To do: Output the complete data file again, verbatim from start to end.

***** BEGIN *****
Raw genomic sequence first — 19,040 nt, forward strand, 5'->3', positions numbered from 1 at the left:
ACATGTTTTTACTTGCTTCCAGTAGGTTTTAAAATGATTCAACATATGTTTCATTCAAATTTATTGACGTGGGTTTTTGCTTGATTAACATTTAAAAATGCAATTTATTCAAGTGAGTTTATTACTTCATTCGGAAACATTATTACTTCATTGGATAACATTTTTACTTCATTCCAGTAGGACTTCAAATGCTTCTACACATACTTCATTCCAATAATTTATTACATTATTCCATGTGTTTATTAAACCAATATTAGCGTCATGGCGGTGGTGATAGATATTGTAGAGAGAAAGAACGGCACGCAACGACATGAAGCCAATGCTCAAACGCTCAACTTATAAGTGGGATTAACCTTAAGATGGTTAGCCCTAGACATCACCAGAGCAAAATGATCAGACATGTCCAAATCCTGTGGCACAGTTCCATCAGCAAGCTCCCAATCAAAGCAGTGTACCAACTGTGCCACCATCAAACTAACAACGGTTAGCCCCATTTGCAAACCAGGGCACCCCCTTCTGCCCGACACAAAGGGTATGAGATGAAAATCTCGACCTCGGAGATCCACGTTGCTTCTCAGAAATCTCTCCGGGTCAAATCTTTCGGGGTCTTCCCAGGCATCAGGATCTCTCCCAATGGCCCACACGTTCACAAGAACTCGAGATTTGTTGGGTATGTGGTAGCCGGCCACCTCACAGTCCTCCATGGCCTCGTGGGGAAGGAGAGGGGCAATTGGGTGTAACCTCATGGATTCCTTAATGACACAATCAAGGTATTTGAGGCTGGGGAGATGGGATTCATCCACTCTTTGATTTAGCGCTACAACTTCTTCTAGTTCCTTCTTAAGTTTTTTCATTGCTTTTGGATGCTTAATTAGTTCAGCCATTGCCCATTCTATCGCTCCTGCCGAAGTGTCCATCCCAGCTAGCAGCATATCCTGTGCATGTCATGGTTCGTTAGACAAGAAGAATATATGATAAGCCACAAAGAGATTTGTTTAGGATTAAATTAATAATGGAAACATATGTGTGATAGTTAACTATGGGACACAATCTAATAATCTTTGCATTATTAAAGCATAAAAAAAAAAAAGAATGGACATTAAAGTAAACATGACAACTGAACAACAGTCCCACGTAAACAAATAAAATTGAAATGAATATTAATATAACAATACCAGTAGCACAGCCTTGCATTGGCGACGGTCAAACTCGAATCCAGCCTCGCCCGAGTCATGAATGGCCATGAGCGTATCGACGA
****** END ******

Raw genomic sequence first — 19,040 nt, forward strand, 5'->3', positions numbered from 1 at the left:
ACATGTTTTTACTTGCTTCCAGTAGGTTTTAAAATGATTCAACATATGTTTCATTCAAATTTATTGACGTGGGTTTTTGCTTGATTAACATTTAAAAATGCAATTTATTCAAGTGAGTTTATTACTTCATTCGGAAACATTATTACTTCATTGGATAACATTTTTACTTCATTCCAGTAGGACTTCAAATGCTTCTACACATACTTCATTCCAATAATTTATTACATTATTCCATGTGTTTATTAAACCAATATTAGCGTCATGGCGGTGGTGATAGATATTGTAGAGAGAAAGAACGGCACGCAACGACATGAAGCCAATGCTCAAACGCTCAACTTATAAGTGGGATTAACCTTAAGATGGTTAGCCCTAGACATCACCAGAGCAAAATGATCAGACATGTCCAAATCCTGTGGCACAGTTCCATCAGCAAGCTCCCAATCAAAGCAGTGTACCAACTGTGCCACCATCAAACTAACAACGGTTAGCCCCATTTGCAAACCAGGGCACCCCCTTCTGCCCGACACAAAGGGTATGAGATGAAAATCTCGACCTCGGAGATCCACGTTGCTTCTCAGAAATCTCTCCGGGTCAAATCTTTCGGGGTCTTCCCAGGCATCAGGATCTCTCCCAATGGCCCACACGTTCACAAGAACTCGAGATTTGTTGGGTATGTGGTAGCCGGCCACCTCACAGTCCTCCATGGCCTCGTGGGGAAGGAGAGGGGCAATTGGGTGTAACCTCATGGATTCCTTAATGACACAATCAAGGTATTTGAGGCTGGGGAGATGGGATTCATCCACTCTTTGATTTAGCGCTACAACTTCTTCTAGTTCCTTCTTAAGTTTTTTCATTGCTTTTGGATGCTTAATTAGTTCAGCCATTGCCCATTCTATCGCTCCTGCCGAAGTGTCCATCCCAGCTAGCAGCATATCCTGTGCATGTCATGGTTCGTTAGACAAGAAGAATATATGATAAGCCACAAAGAGATTTGTTTAGGATTAAATTAATAATGGAAACATATGTGTGATAGTTAACTATGGGACACAATCTAATAATCTTTGCATTATTAAAGCATAAAAAAAAAAAAGAATGGACATTAAAGTAAACATGACAACTGAACAACAGTCCCACGTAAACAAATAAAATTGAAATGAATATTAATATAACAATACCAGTAGCACAGCCTTGCATTGGCGACGGTCAAACTCGAATCCAGCCTCGCCCGAGTCATGAATGGCCATGAGCGTATCGACGA